TBM Design

The Robbins Double Shield TBM excavating the Pinglu Tunnel was previously used on the record-breaking 12 km (7 mi) long segment of the Yellow River Diversion in 2000. During that project, the Double Shield set two world records in its size class of 4 to 5 m (13 to 16 ft): best month (1,855 m/6,085 ft) and monthly average (1,352 m/4,435 ft). Both records still stand.

Since the TBM was used on a prior tunnel for this project and designed for similar geology, only the back-up system was modified. Due to the length of the tunnel, the back-up frame was extended from one stroke to two strokes. This key change allowed the machine to maintain good advance rates despite 70 minute transit times for muck trains from the machine to the tunnel entrance.

Tunnel Excavation

Alpine Bau GmbH celebrate the breakthrough of the Robbins Double ShieldThe machine began boring at the remote jobsite on September 30, 2006.  Tunneling was a challenging process, as the geology consisted of 12 m (40 ft) thick coal seams and abrasive sandstone that required intensive monitoring of tunnel air for particulates.  Up to 70% quartzite content made the rock very abrasive. This combination of 70% quartzite and 6% corundum made the rock seven times more abrasive than quartzite—equal to the material that grinding wheels are made of.  This required rigorous maintenance of the cutterhead with a daily 4-hour shift, and replacement of the bucket lips.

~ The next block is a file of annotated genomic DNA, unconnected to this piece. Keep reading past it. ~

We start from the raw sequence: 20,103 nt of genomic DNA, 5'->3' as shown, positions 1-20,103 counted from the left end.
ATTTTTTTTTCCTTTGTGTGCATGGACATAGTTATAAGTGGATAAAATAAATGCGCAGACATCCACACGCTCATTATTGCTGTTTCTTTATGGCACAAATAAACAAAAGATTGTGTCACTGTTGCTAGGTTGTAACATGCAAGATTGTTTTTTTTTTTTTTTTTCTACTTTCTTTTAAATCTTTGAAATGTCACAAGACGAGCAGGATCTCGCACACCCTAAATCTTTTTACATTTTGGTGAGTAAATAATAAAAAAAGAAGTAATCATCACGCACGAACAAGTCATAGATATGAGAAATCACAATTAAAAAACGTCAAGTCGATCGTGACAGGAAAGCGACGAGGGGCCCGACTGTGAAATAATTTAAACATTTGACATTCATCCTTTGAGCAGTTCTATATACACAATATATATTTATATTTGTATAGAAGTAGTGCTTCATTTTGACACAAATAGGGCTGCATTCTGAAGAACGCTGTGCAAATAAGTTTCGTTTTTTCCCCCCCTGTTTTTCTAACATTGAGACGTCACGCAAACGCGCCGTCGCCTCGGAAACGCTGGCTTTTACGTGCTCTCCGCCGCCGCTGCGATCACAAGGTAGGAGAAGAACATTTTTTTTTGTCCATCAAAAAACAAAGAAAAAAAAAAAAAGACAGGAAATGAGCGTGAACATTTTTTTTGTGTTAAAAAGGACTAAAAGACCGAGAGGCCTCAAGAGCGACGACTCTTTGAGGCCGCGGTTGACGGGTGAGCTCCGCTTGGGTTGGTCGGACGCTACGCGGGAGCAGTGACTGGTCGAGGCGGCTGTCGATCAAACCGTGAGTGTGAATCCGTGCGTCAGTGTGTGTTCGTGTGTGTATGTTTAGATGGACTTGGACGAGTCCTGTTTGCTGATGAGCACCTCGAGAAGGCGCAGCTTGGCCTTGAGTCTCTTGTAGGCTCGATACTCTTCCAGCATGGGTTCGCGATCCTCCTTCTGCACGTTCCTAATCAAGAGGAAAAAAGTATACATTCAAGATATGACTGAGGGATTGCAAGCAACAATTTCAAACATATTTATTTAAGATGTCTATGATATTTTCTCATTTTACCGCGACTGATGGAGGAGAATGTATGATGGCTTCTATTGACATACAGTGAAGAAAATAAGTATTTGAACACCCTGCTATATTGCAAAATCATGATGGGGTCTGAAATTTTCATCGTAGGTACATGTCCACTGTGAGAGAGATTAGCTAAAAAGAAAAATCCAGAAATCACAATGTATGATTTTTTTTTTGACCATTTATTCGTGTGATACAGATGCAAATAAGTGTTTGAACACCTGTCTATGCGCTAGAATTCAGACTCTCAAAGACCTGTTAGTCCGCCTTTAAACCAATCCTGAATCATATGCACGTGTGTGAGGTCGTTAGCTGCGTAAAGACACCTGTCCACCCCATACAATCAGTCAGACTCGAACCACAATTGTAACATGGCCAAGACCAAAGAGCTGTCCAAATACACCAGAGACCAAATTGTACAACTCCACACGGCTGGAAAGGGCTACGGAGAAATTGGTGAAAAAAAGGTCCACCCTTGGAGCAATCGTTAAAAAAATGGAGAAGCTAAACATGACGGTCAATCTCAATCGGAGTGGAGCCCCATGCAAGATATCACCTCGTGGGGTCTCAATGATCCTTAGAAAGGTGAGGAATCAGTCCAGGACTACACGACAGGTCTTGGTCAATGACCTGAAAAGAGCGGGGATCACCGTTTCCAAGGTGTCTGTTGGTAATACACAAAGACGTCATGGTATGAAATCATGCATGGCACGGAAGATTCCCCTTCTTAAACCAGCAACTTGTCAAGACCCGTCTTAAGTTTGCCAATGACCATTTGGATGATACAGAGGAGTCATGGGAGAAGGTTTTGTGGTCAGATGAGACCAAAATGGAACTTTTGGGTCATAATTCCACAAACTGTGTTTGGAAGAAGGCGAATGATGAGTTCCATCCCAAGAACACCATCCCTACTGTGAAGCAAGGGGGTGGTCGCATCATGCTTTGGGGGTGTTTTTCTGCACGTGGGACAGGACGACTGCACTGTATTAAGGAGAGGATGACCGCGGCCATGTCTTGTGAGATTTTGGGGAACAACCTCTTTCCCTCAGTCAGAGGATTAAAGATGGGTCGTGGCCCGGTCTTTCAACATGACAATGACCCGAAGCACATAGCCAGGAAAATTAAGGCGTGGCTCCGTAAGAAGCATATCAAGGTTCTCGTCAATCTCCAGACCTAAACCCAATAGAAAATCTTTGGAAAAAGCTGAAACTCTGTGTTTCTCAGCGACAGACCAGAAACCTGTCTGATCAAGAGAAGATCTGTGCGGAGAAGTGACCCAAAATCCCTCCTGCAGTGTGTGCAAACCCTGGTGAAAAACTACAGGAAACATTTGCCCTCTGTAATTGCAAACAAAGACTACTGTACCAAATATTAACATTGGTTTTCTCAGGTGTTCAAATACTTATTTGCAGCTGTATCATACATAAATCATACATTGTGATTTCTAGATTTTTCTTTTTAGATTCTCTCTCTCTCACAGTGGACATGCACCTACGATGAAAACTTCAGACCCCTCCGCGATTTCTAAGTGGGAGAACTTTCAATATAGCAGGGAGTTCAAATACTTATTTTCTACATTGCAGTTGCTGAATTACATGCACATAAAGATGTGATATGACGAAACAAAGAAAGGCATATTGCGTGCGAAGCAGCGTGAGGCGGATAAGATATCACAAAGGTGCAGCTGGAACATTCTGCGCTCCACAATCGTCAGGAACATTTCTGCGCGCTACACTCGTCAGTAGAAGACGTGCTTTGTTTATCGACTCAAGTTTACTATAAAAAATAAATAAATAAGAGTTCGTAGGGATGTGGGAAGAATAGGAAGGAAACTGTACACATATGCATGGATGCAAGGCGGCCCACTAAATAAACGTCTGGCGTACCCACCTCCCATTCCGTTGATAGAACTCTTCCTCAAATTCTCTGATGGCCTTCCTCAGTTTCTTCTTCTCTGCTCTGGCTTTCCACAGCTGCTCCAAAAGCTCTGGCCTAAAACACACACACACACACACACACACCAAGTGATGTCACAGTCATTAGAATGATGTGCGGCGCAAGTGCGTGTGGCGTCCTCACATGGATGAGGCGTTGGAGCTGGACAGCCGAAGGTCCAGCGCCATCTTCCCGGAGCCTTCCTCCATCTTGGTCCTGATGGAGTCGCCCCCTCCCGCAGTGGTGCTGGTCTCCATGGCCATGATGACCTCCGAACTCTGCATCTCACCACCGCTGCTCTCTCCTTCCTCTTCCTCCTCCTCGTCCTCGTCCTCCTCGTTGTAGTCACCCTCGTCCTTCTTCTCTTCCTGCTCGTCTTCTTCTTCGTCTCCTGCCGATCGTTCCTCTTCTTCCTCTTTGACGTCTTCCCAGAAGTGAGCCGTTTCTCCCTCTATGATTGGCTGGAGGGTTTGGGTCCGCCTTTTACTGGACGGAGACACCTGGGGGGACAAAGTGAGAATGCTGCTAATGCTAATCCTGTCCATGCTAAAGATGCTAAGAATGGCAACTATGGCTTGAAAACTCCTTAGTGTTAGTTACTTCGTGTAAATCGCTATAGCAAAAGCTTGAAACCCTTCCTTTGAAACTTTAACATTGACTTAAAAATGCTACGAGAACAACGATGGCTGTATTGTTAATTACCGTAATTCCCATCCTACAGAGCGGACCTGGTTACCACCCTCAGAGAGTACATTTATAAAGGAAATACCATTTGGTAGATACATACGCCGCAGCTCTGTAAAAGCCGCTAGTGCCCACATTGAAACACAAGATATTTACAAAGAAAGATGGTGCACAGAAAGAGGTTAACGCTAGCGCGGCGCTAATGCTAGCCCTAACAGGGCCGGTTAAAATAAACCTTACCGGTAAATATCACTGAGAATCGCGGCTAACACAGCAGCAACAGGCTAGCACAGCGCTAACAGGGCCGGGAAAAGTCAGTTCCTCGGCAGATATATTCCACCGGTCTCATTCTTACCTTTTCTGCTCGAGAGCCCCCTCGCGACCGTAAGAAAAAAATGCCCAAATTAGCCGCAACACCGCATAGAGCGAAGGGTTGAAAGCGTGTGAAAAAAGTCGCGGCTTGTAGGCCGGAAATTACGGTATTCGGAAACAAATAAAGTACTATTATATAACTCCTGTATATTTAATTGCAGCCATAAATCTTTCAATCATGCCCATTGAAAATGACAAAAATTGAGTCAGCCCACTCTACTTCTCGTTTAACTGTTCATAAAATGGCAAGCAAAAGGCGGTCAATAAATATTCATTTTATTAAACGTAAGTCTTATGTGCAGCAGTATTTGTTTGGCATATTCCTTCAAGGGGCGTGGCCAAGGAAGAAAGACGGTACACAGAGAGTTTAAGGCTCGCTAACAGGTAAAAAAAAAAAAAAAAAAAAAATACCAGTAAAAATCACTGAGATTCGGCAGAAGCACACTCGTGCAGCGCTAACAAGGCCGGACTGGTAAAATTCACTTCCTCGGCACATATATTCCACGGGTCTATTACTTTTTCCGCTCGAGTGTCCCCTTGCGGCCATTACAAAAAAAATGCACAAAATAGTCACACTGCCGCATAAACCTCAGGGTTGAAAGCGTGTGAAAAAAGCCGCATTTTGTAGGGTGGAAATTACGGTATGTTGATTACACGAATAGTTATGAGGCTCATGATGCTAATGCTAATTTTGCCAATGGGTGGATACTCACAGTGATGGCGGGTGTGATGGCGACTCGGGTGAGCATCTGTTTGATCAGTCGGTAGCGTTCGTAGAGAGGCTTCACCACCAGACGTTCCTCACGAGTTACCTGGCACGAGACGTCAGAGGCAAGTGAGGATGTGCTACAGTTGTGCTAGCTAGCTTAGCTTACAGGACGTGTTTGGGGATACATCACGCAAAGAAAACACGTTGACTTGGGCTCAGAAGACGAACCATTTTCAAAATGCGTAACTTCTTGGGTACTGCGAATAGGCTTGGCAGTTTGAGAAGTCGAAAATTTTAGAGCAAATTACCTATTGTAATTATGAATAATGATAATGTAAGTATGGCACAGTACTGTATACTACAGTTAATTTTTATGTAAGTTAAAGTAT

Muck removal was by trains of rota-dump muck cars in two tracks using California switches.  The back-up system was equipped with floor chain movers to shunt the muck cars as they filled. Ventilation in the long tunnel was generated at a minimum rate of 5.4 m3/sec (190 ft3/sec) by high-powered fans.  The fans, situated at the portal, deliver fresh air to the tunnel face via 1.4 m (4.6 ft) diameter flexible ducting.

Lining for the Pinglu Tunnel, which consisted of unique hexagonal segments, was produced near the jobsite by Alpine. A crew of nearly 400 people worked at the remote site and segment factory to cast the specialized structures. During excavation, the segments were placed longitudinally in a honeycomb configuration in rings of four elements which allowed high-speed, continuous boring with no downtime while erecting segments. Advance rates topped out at 50 ring sets, or about 70 m (230 ft), per day.

On November 13, 2010, Alpine celebrated the Robbins machine break through with a crowd of more than 500 including Austrian and Chinese guests of honor and the entire tunneling crew.

Sochi Complex 3

Robbins TBMs make New Connections for Olympic Games

Project Overview